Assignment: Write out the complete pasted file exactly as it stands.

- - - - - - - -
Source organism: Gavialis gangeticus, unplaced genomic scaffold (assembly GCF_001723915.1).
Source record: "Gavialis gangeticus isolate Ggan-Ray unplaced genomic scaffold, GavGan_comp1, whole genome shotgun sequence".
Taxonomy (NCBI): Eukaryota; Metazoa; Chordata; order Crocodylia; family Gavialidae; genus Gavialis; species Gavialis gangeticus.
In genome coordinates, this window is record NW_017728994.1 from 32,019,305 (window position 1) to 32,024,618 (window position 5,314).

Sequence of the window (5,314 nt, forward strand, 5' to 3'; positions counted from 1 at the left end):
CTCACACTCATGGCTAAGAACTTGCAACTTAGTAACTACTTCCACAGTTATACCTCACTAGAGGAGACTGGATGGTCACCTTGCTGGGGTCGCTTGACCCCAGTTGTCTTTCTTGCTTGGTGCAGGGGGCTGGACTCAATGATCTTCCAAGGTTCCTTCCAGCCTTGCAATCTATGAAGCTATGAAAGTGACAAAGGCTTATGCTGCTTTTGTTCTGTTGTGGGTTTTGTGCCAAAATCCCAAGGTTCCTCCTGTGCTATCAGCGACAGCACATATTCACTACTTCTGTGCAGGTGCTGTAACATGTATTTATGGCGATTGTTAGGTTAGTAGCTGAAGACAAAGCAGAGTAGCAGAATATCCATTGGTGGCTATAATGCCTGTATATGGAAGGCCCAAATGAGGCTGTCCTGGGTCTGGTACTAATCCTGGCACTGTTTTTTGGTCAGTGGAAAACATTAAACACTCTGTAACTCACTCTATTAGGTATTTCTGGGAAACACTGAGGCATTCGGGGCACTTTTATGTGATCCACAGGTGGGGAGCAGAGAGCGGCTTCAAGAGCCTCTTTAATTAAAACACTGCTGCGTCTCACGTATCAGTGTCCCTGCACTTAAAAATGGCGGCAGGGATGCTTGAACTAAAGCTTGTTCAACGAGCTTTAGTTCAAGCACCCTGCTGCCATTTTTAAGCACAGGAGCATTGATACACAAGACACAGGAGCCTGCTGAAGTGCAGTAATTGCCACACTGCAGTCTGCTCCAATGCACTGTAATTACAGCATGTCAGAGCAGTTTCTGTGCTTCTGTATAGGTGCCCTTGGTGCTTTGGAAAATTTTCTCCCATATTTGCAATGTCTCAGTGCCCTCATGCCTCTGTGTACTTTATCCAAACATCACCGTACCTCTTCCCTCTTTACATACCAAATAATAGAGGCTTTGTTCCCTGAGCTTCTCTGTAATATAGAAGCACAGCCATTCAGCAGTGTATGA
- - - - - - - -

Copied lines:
Source organism: Gavialis gangeticus, unplaced genomic scaffold (assembly GCF_001723915.1).
Source record: "Gavialis gangeticus isolate Ggan-Ray unplaced genomic scaffold, GavGan_comp1, whole genome shotgun sequence".
Taxonomy (NCBI): Eukaryota; Metazoa; Chordata; order Crocodylia; family Gavialidae; genus Gavialis; species Gavialis gangeticus.
In genome coordinates, this window is record NW_017728994.1 from 32,019,305 (window position 1) to 32,024,618 (window position 5,314).

Sequence of the window (5,314 nt, forward strand, 5' to 3'; positions counted from 1 at the left end):
CTCACACTCATGGCTAAGAACTTGCAACTTAGTAACTACTTCCACAGTTATACCTCACTAGAGGAGACTGGATGGTCACCTTGCTGGGGTCGCTTGACCCCAGTTGTCTTTCTTGCTTGGTGCAGGGGGCTGGACTCAATGATCTTCCAAGGTTCCTTCCAGCCTTGCAATCTATGAAGCTATGAAAGTGACAAAGGCTTATGCTGCTTTTGTTCTGTTGTGGGTTTTGTGCCAAAATCCCAAGGTTCCTCCTGTGCTATCAGCGACAGCACATATTCACTACTTCTGTGCAGGTGCTGTAACATGTATTTATGGCGATTGTTAGGTTAGTAGCTGAAGACAAAGCAGAGTAGCAGAATATCCATTGGTGGCTATAATGCCTGTATATGGAAGGCCCAAATGAGGCTGTCCTGGGTCTGGTACTAATCCTGGCACTGTTTTTTGGTCAGTGGAAAACATTAAACACTCTGTAACTCACTCTATTAGGTATTTCTGGGAAACACTGAGGCATTCGGGGCACTTTTATGTGATCCACAGGTGGGGAGCAGAGAGCGGCTTCAAGAGCCTCTTTAATTAAAACACTGCTGCGTCTCACGTATCAGTGTCCCTGCACTTAAAAATGGCGGCAGGGATGCTTGAACTAAAGCTTGTTCAACGAGCTTTAGTTCAAGCACCCTGCTGCCATTTTTAAGCACAGGAGCATTGATACACAAGACACAGGAGCCTGCTGAAGTGCAGTAATTGCCACACTGCAGTCTGCTCCAATGCACTGTAATTACAGCATGTCAGAGCAGTTTCTGTGCTTCTGTATAGGTGCCCTTGGTGCTTTGGAAAATTTTCTCCCATATTTGCAATGTCTCAGTGCCCTCATGCCTCTGTGTACTTTATCCAAACATCACCGTACCTCTTCCCTCTTTACATACCAAATAATAGAGGCTTTGTTCCCTGAGCTTCTCTGTAATATAGAAGCACAGCCATTCAGCAGTGTATGA